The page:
The IT Asset Manager’s 2013 Review on Data Destruction Standards
The “DoD wipe,” the data destruction standard created by the Department of Defense was documented almost 20 years ago, in 1995. If your company’s data destruction policy is still based on this standard, it’s time to revisit your policy. You wouldn’t build your company’s IT infrastructure around 18 year-old technology, so why would you build your data destruction policy around an 18 year-old standard?
What is DoD 5220.22-m and Why Not Reference It?
The Department of Defense data destruction standard, which was a section of the National Industrial Security Program (NISP) Operating Manual, or DoD 5220.22-M, called for a “three-pass” approach to hard drive sanitization. That meant overwriting all data on a particular storage device three times to ensure that none of the original data remains. Purely from a data security standpoint, there is nothing wrong with three-pass data destruction; it can be done and, when done properly, it will ensure the original data stored on a hard drive is unrecoverable. Modern data storage technology, however, has made three passes unnecessary, and in fact, burdensome. The DoD data destruction standard was written in a time when most data was stored on magnetic tape, floppy disks, and slow, low-capacity magnetic hard drives. The drive head could easily miss data in a single pass. Current magnetic hard drives write much more accurately and with higher density than their predecessors. Even the Department of Defense now recognizes that only one pass, done with proper process and tools, is necessary to completely sanitize a drive of data.
Why not continue doing three passes, just to be sure? Each of those passes takes time, and that time increases with the capacity of a hard drive, and the storage capacity of hard drives continues to increase. Taking three passes to sanitize each drive literally triples the amount of time required for data destruction and takes your staff away from other tasks. If your company partners with a vendor for data destruction services, you’re paying your vendor for more work than you need.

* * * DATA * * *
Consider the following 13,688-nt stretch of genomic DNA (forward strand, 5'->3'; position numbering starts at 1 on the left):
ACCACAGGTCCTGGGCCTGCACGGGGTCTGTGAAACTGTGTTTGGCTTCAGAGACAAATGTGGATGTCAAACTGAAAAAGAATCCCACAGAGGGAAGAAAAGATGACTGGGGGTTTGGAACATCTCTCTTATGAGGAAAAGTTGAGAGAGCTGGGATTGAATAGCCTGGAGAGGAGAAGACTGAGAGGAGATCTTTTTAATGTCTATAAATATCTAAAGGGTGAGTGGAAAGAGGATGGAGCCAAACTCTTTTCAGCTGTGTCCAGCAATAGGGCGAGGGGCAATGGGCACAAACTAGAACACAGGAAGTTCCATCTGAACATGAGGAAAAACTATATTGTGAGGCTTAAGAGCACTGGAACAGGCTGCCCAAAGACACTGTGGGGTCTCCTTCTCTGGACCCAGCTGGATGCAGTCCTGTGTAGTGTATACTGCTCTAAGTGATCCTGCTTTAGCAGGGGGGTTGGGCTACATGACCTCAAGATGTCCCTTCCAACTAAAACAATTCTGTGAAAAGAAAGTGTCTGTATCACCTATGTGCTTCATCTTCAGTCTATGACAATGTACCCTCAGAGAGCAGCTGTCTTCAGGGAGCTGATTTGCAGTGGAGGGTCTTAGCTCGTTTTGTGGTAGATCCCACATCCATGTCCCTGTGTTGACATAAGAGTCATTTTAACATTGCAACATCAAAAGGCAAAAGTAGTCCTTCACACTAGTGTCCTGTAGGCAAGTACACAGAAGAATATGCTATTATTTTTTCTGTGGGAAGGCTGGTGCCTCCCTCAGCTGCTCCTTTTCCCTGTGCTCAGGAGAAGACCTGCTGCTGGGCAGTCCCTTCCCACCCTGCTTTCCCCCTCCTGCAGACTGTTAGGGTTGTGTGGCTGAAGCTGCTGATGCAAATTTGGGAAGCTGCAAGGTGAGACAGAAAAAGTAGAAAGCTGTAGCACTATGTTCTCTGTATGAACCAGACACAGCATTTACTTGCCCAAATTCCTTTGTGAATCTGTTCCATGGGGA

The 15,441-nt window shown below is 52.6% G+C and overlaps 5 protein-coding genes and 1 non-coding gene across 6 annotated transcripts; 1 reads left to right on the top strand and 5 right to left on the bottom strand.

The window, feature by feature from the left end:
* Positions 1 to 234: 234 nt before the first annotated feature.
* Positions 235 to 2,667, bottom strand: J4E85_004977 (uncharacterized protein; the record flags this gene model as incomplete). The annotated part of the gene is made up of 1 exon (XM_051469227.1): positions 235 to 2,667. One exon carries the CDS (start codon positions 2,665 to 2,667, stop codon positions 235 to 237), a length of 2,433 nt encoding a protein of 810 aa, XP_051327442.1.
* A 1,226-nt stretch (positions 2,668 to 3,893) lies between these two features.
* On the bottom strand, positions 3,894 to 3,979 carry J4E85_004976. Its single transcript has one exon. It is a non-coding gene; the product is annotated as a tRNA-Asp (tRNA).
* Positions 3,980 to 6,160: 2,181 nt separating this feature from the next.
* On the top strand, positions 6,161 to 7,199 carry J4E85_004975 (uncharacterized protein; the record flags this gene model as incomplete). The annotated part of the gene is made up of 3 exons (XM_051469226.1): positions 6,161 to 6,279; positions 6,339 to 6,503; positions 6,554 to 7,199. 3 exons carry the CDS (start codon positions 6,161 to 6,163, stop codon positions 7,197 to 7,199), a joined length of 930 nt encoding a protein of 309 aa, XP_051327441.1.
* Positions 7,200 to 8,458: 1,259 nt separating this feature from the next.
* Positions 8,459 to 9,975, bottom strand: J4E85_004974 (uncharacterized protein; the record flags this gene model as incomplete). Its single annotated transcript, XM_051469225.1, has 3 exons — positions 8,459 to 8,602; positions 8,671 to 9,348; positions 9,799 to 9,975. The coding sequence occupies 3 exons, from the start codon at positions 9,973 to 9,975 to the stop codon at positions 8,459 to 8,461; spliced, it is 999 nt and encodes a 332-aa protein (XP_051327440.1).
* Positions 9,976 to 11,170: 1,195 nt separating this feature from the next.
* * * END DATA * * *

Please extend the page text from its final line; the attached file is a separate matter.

The New Standard for Data Destruction
We mention the DoD wipe here because we still have companies asking us about it. But in the information destruction industry, the most up-to-date standard for data sanitization is NIST 800-88. Created by the National Institute of Standards and Technology, and sponsored by the Department of Homeland Security, NIST 800-88 states that a single pass is all that is necessary for reliable magnetic hard drive data destruction.
The Importance of a Certified Vendor
How, then, can you ensure your company is doing single-pass data destruction correctly, using the right software and verification methods? Don’t look for vendors “certified” by NIST 800-88. Such a certification doesn’t exist. NIST 800-88 is a written standard, not a certification body. The US government does not certify companies or software. There are, however, third-party organizations that will audit and certify vendors for meeting the most rigorous standards for secure data sanitization and destruction, including those outlined in NIST 800-88. In the United States, the National Association for Information Destruction (NAID) offers the most respected data destruction certification. Even as data destruction standards change with technology advances, if you partner with a certified vendor, you can be sure your vendor is following the most up-to-date practices and has the documentation to prove it.
The issues surrounding data destruction go beyond the standards. Read more in our free document, “10 Myths About IT Asset Disposition (ITAD) Data Erasure.”
More Tech articles from Business 2 Community: